The great thing about glamping in the camp’s massive white domes was that I felt like I was close to nature without losing any of the comforts of modern life, there was even an electric kettle in my room – which was a plus as I’m a big fan of tea! I would consider hiring a car for your stay though, just to make it easy to get back and forth to attractions. 

There’s a cool canyon nearby that you can walk into to start your day which is cool. Other pros include the outdoor pool, friendly staff, and a family-friendly environment. Tents start at about $100 a night for a twin dome (but they’re huge and you’re not sleeping on camping mats!).

JETT bus rest stop on the way to Petra Archaeological Park. Munzir Rosdi/Shutterstock

The Cost of Transportation in Jordan

Luckily all of Jordan’s attractions aren’t far away from each other at all. After getting night bus after night bus and taking multi-day boats in Egypt, traveling around Jordan felt like a real breeze. 

The only problem is the informality of the bus system in Jordan. It’s really hard to get scheduled times for any route, and most of the buses you’ll take are like minibusses, not larger buses as you might be used to. 

You’ll basically have to ask around when you’re at the place of departure to find out where you can take public transport from, and don’t expect anything to run on a speedy schedule. Sometimes the minibusses wait until they’re full to set off, so there isn’t an exact time of departure.

One bus company that does run larger, air conditioned buses is Jordan Express Tourist Transport (JETT), which has actual timetabled routes between Amman, Petra, Aqaba, and a few other destinations. You can check times online!

Since the iconic Hejaz Rail train route between Damascus and Amman was taken out of service there’s no chance of traveling around Jordan by train anymore, which is a real shame. 

There are some short domestic flights in the country run by Royal Jordanian which are cheap, though not super frequent, and can save you some time if you’re on a super tight schedule. Though I have to say I never needed to take a flight whilst I was there. 

I used Uber frequently when I was in Amman to get around cities, I mostly felt safe though I did have the occasional driver hit on me (which I of course reported!) or be a bit rude. I took taxis a few times too, and it was a similar story. Traveling as a group or with someone else often avoids this (frustratingly it seems being a solo female traveler doesn’t always lend to being respected…).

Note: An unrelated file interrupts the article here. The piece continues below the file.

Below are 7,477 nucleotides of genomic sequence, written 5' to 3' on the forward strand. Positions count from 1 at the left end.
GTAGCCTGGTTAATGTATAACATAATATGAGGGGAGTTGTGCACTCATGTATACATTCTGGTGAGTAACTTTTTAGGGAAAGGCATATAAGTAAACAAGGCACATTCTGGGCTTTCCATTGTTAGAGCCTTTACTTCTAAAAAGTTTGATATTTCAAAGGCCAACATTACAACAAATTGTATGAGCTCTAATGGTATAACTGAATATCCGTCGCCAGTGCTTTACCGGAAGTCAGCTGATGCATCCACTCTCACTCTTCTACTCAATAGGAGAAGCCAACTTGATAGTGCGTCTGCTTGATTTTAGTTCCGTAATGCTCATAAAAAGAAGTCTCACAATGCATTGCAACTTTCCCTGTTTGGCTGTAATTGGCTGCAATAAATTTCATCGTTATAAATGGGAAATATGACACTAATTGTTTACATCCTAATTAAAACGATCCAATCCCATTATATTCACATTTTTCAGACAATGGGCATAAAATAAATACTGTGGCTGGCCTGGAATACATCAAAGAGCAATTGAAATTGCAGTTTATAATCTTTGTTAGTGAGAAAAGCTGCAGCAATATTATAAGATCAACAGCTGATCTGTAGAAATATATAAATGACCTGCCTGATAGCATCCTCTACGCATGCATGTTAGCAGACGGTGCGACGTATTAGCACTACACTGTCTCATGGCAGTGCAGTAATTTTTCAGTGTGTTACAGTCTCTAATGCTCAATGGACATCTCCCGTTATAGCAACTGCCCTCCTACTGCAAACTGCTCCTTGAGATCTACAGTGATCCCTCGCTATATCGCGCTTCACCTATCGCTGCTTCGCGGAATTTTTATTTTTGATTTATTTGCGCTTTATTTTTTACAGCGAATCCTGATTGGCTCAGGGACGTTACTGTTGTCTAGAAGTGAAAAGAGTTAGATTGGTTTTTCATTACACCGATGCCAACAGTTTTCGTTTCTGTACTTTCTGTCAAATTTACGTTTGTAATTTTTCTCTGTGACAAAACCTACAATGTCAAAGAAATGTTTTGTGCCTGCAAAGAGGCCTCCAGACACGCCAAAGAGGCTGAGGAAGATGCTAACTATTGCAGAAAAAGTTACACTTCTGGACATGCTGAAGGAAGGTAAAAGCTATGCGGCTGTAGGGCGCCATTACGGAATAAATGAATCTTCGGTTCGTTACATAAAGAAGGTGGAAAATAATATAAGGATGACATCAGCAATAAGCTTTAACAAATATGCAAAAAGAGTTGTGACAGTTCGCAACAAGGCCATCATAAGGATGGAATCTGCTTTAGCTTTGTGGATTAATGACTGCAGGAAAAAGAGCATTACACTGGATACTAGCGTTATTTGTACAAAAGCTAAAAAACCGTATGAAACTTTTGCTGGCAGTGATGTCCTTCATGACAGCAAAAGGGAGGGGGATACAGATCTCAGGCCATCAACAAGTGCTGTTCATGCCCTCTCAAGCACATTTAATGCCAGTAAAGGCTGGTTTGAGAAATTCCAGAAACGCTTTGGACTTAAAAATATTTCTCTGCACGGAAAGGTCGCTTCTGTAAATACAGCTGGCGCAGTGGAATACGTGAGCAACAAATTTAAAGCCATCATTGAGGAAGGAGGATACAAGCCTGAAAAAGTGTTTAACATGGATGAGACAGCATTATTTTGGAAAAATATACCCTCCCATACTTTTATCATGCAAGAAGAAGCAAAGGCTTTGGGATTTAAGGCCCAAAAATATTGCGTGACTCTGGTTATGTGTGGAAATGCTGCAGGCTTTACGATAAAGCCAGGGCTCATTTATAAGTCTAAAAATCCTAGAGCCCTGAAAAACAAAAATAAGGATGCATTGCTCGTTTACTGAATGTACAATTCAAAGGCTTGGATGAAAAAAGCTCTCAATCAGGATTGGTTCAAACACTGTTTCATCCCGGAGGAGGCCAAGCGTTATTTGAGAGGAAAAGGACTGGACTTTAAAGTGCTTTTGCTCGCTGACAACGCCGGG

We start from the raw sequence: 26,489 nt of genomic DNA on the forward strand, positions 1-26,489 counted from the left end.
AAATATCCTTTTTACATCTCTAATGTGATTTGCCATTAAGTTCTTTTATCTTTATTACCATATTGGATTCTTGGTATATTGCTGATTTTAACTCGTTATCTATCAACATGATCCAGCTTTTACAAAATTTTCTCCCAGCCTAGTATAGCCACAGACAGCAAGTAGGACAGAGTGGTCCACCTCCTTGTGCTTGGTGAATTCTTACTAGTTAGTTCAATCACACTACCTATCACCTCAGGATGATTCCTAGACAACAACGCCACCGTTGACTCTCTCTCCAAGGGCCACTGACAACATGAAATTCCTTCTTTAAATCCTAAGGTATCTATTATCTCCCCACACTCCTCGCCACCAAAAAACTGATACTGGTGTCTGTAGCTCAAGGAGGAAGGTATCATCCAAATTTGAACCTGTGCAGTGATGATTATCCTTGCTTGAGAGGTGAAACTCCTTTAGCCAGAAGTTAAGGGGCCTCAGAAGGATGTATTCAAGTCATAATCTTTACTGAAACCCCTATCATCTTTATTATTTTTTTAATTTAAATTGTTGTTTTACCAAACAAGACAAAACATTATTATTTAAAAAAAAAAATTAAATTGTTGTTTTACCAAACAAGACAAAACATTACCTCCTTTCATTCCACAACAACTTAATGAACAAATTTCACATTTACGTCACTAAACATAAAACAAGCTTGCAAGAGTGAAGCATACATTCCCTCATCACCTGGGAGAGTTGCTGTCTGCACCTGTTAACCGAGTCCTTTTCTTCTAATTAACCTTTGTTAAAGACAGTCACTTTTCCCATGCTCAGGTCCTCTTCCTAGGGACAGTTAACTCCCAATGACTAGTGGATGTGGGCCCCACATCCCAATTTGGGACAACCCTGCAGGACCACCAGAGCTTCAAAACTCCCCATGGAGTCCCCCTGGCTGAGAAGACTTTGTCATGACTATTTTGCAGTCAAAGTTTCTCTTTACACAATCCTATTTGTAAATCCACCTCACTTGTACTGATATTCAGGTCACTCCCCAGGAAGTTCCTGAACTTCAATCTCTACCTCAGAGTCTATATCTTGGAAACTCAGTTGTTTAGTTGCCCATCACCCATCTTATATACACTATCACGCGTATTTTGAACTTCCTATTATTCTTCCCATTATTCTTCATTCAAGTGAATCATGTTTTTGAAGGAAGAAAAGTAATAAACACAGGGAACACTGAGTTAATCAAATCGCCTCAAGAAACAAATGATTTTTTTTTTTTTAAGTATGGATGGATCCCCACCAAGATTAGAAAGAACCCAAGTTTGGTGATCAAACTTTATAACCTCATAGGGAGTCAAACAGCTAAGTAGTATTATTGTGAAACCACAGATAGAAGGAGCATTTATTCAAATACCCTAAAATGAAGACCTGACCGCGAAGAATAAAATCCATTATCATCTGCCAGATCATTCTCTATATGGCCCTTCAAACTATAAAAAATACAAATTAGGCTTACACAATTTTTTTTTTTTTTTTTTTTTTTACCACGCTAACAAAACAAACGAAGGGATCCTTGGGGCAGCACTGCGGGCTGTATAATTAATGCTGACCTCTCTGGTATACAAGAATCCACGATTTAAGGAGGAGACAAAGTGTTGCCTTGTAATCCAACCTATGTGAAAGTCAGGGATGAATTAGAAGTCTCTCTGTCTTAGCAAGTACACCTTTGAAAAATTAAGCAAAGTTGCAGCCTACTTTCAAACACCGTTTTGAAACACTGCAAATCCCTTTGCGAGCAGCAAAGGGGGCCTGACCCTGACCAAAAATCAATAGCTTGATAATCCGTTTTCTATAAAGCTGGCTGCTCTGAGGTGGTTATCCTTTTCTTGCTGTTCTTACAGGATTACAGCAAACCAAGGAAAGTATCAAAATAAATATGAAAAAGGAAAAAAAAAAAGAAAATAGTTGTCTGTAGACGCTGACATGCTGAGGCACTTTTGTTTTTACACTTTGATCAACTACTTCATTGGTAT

I’d recommend Uber over a taxi so that you can report if anything does go wrong. They’re cheap too! I paid about 1 Jordanian dinar to 3 Jordanian dinar for longer trips within the city even late at night. 

If you want to hire a car whilst you’re there look into getting a car from Reliable, located in Abdoun in Amman. Some of the car rental outlets you’ll find around the city aren’t much more than a man with a cell phone and some old cars, so make sure you research where you get your car from beforehand!

Per day you’ll pay about 25-30 Jordanian dinar at Reliable for a super new manual or automatic car, a fair price given how much freedom it’ll allow you and how much hassle it can save you! They also bring the car to you and have great insurance policies and customer service – I wouldn’t hire from anyone else for the small drop in price you’ll get. 

Typical routes and prices

Amman to the Dead Sea by taxi: To save you the hassle and time of looking and waiting for minibusses from Amman to the Dead Sea, get a group together and take a taxi! It takes less than an hour and shouldn’t cost more than some 75 Jordanian dollars for a round trip.

You will need to negotiate with the driver that they drop you off and pick you up, it can be tricky finding a taxi back from the Dead Sea if you haven’t arranged anything beforehand. Luckily, this means you can talk to them about stopping off at some of the souvenir shops along the hotel strip near the Dead Sea to get some Dead Sea mud and other unique gifts!